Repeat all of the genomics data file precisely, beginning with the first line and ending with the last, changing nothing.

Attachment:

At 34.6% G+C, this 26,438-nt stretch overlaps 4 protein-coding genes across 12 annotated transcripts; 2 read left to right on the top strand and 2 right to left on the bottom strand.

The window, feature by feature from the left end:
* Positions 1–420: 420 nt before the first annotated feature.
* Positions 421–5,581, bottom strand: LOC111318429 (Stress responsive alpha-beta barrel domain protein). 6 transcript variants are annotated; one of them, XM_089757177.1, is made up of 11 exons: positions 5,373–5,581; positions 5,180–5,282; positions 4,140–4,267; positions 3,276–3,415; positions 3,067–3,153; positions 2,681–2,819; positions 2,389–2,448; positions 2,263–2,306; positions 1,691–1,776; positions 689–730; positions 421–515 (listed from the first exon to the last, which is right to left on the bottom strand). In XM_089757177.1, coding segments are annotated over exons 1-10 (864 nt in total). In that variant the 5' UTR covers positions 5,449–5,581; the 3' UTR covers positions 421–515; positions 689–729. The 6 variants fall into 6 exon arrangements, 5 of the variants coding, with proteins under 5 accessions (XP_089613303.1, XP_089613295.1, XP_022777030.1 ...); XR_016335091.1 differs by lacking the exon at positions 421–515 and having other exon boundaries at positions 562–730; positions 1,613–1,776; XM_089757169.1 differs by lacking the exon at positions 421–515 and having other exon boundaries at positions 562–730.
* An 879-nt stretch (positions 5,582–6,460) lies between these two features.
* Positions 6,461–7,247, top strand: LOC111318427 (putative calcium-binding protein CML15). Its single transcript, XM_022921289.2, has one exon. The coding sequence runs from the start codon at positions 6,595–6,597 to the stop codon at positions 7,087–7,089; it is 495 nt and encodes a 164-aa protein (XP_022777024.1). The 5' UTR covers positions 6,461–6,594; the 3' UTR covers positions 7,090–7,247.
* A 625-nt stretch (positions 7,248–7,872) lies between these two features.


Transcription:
At 34.6% G+C, this 26,438-nt stretch overlaps 4 protein-coding genes across 12 annotated transcripts; 2 read left to right on the top strand and 2 right to left on the bottom strand.

The window, feature by feature from the left end:
* Positions 1–420: 420 nt before the first annotated feature.
* Positions 421–5,581, bottom strand: LOC111318429 (Stress responsive alpha-beta barrel domain protein). 6 transcript variants are annotated; one of them, XM_089757177.1, is made up of 11 exons: positions 5,373–5,581; positions 5,180–5,282; positions 4,140–4,267; positions 3,276–3,415; positions 3,067–3,153; positions 2,681–2,819; positions 2,389–2,448; positions 2,263–2,306; positions 1,691–1,776; positions 689–730; positions 421–515 (listed from the first exon to the last, which is right to left on the bottom strand). In XM_089757177.1, coding segments are annotated over exons 1-10 (864 nt in total). In that variant the 5' UTR covers positions 5,449–5,581; the 3' UTR covers positions 421–515; positions 689–729. The 6 variants fall into 6 exon arrangements, 5 of the variants coding, with proteins under 5 accessions (XP_089613303.1, XP_089613295.1, XP_022777030.1 ...); XR_016335091.1 differs by lacking the exon at positions 421–515 and having other exon boundaries at positions 562–730; positions 1,613–1,776; XM_089757169.1 differs by lacking the exon at positions 421–515 and having other exon boundaries at positions 562–730.
* An 879-nt stretch (positions 5,582–6,460) lies between these two features.
* Positions 6,461–7,247, top strand: LOC111318427 (putative calcium-binding protein CML15). Its single transcript, XM_022921289.2, has one exon. The coding sequence runs from the start codon at positions 6,595–6,597 to the stop codon at positions 7,087–7,089; it is 495 nt and encodes a 164-aa protein (XP_022777024.1). The 5' UTR covers positions 6,461–6,594; the 3' UTR covers positions 7,090–7,247.
* A 625-nt stretch (positions 7,248–7,872) lies between these two features.